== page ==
- At the time of the acquisition, Kyivstar had only less than $1.5bln of tangible assets on its books. The rest of the $5.6bln consideration was allocated to miscellaneous intangibles (including $0.8bln allocated to “Customer relationships”) and goodwill ($3.4bln). Obviously, intrinsic values can and most of the time do considerably exceed the book values of tangible assets, but it’s necessary to understand that the more intangibles and goodwill the given company keeps on its books the more likely it is to recognize assets write-down in future.
Implications for Companies' Valuation
Let’s summarize our findings:
- Although reported operating income margin and COGS margin are worse than those of VIP, margins of MTS' telecom business are on par or better than those of its major competitor. It’s reasonable to assume that, should it continue to underperform, sooner or later MTS will discontinue its handset retail business, opening an opportunity for growth in reported operating margin.
- Average price charged by MTS per minute of use of its voice services is significantly lower than that charged by VIP. Should competition and elasticity of demand increase further, MTS will be more likely to attract new customers than its competitors.
- Competition in the industry is steadily increasing as companies fail to build customer loyalty. As a result, current operating income margins seem ever less likely to stay in their current corridor of 25%-35%.
- In the last two quarters the company’s telecom segment was facing a meaningful increase in COGS margin and a corresponding decrease in operating income margin. It is unclear whether that increase was non-recurring in its nature or not. In our calculations, we assume that margins are not to return to the 25-35% range any time soon.
- The company’s handset retail business exerts ever-greater pressure on the overall operating income margin. The company has not indicated any intentions to discontinue operations in this segment and therefore we have to assume that at least in the short run the company’s margins will remain depressed because of it.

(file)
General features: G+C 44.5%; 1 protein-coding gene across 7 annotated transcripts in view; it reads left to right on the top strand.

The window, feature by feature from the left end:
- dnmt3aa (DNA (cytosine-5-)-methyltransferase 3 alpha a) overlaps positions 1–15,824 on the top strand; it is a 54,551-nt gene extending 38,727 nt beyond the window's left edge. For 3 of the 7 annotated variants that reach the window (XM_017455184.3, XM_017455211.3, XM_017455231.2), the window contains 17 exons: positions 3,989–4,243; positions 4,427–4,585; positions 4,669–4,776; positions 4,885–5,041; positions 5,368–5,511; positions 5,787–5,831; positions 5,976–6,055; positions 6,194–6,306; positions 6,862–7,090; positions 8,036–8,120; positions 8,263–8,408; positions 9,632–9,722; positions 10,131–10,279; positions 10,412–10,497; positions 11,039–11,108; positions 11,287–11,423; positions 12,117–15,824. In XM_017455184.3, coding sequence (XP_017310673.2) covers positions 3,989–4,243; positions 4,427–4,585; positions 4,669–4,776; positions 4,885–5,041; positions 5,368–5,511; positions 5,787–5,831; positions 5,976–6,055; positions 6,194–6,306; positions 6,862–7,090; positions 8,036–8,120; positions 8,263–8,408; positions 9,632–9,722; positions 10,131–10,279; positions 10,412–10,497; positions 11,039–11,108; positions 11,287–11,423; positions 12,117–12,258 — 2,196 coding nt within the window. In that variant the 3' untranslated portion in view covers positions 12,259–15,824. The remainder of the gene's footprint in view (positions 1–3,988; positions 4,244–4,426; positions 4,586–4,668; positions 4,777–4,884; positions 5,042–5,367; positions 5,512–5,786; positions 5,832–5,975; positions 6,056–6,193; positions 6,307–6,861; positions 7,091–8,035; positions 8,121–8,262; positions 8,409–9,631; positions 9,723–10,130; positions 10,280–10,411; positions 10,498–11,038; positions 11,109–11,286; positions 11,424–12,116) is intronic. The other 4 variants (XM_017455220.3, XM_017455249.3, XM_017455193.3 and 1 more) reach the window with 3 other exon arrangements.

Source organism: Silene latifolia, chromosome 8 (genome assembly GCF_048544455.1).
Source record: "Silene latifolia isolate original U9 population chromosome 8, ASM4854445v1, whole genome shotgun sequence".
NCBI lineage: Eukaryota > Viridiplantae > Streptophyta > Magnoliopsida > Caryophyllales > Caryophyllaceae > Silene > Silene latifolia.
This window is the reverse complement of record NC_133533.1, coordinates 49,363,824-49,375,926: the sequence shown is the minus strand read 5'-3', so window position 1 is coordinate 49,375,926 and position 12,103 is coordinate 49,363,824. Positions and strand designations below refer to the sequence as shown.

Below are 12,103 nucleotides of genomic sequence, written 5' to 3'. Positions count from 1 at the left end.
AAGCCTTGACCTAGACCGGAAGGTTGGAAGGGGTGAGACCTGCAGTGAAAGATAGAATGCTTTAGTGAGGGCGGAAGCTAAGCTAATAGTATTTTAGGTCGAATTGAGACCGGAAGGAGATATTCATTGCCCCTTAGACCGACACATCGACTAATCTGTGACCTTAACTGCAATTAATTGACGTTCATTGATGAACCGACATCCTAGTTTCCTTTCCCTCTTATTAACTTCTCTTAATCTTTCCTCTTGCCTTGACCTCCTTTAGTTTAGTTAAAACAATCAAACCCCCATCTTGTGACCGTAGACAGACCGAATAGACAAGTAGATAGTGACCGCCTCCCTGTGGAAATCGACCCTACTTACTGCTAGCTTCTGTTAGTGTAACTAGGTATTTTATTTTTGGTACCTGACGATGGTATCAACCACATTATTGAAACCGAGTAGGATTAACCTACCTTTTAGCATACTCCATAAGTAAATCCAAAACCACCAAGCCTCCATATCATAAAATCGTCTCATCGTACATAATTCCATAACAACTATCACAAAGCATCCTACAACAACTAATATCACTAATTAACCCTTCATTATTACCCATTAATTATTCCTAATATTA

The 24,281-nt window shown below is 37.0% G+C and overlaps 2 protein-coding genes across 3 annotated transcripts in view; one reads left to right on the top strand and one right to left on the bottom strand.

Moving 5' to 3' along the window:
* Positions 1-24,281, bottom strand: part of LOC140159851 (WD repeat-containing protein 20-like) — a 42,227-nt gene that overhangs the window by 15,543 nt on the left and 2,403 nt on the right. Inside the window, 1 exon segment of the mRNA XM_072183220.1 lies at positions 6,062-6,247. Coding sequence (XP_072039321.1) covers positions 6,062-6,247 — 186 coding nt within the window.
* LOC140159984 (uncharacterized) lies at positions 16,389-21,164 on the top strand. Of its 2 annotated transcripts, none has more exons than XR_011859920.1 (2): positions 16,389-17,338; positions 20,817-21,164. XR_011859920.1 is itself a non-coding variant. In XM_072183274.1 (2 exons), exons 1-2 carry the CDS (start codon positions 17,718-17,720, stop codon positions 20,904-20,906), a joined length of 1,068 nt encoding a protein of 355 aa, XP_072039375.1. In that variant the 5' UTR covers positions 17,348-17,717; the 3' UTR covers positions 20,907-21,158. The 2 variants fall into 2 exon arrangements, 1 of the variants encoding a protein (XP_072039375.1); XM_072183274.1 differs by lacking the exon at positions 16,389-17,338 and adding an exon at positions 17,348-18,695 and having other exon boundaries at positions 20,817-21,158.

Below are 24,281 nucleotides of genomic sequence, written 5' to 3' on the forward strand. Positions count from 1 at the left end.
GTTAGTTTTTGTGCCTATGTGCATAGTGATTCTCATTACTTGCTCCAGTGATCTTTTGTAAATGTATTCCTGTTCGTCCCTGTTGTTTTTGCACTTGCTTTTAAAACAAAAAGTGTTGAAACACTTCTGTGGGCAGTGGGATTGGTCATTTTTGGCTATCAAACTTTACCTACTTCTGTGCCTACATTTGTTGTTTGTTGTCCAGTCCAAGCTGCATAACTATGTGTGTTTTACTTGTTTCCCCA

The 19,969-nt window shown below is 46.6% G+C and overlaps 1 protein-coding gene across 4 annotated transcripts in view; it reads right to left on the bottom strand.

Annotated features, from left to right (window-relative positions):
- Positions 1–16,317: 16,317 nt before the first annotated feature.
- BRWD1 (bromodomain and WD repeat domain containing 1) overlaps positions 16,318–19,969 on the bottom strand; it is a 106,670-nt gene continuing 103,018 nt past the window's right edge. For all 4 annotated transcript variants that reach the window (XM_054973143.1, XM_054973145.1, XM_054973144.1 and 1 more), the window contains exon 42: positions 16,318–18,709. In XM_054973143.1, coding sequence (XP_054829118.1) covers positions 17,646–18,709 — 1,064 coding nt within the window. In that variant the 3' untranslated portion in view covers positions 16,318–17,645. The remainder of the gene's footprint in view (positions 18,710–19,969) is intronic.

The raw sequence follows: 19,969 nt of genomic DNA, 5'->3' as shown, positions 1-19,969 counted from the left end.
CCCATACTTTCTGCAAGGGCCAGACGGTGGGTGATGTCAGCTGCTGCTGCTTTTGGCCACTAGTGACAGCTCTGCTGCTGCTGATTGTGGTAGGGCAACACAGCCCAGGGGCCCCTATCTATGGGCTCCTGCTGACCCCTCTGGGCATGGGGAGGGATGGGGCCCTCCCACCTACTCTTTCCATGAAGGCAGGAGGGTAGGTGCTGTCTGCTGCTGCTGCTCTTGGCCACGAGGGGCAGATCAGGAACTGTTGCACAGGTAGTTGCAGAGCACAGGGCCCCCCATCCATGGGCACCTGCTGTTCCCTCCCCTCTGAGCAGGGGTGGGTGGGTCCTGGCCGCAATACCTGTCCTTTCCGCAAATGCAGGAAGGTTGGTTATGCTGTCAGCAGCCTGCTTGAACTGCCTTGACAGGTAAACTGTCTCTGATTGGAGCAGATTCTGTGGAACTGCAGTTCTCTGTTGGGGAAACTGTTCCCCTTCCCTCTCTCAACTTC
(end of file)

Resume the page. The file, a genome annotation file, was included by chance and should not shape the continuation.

- Adequacy of the terms under which MTS have acquired Comstar appears questionable. Even if Sistema did not intend to arrange the deal in a way that would leave minority shareholders disadvantaged, the deal, nevertheless, serves as a remainder of the risk inherent in Sistema’s virtually unlimited control of the company.
- Although unstable, the company’s operating margin remains above that of MTS.
- Acquisition of Kyivstar was completely transparent and the terms appear reasonable.
- VIP also experienced the affects of growing competition and is no more likely to preserve its operating margin than MTS.
- Just as with MTS, the company’s COGS margin has increased considerably in the last two quarters, leading to a decrease in operating income margin. Here too we assume that most recent margins have better predictive value and should be used in our calculations.
- The company seems to be ill prepared for increasing competition than its competitors (lower customer loyalty as measured by churn rate, higher average price per minute, higher operating cost per minute).
Typically, most of the business' intrinsic value is embodied in the present value of cash flows that a company is expected to receive only 10 or more years from now. For this reason, even when we adjust valuation inputs for the high-growth stage to account for a faster decrease in operating margins and slower revenue growth, estimated intrinsic values do not change as much as one might expect. In fact, my valuation model (which incorporates DCF calculations based on FCFF and FCFE) still points to 50% or higher upside potential for both stocks. The reason why we haven’t seen that potential realized over the last six months is, most probably, U.S. investors’ elevated risk aversion and lack of a proper trigger.
Even with 50%-plus upside potential it would be presumptuous of me to assume, that Russian telecoms are the most undervalued companies right now. Still, for a long-term investor who is seeking global diversification they, in my opinion, provide a reasonable balance between risk, diversification merits and upside potential, and for that reason both still deserve “Buy“ (but not “Strong buy”) recommendations. Unfortunately, it doesn’t seem appropriate for me to give a recommendation to those investing with a horizon of less than one year, since the analysis presented in this article did not touch on numerous other factors that affect stock prices in such timeframes.
Data courtesy of acm-consulting.com.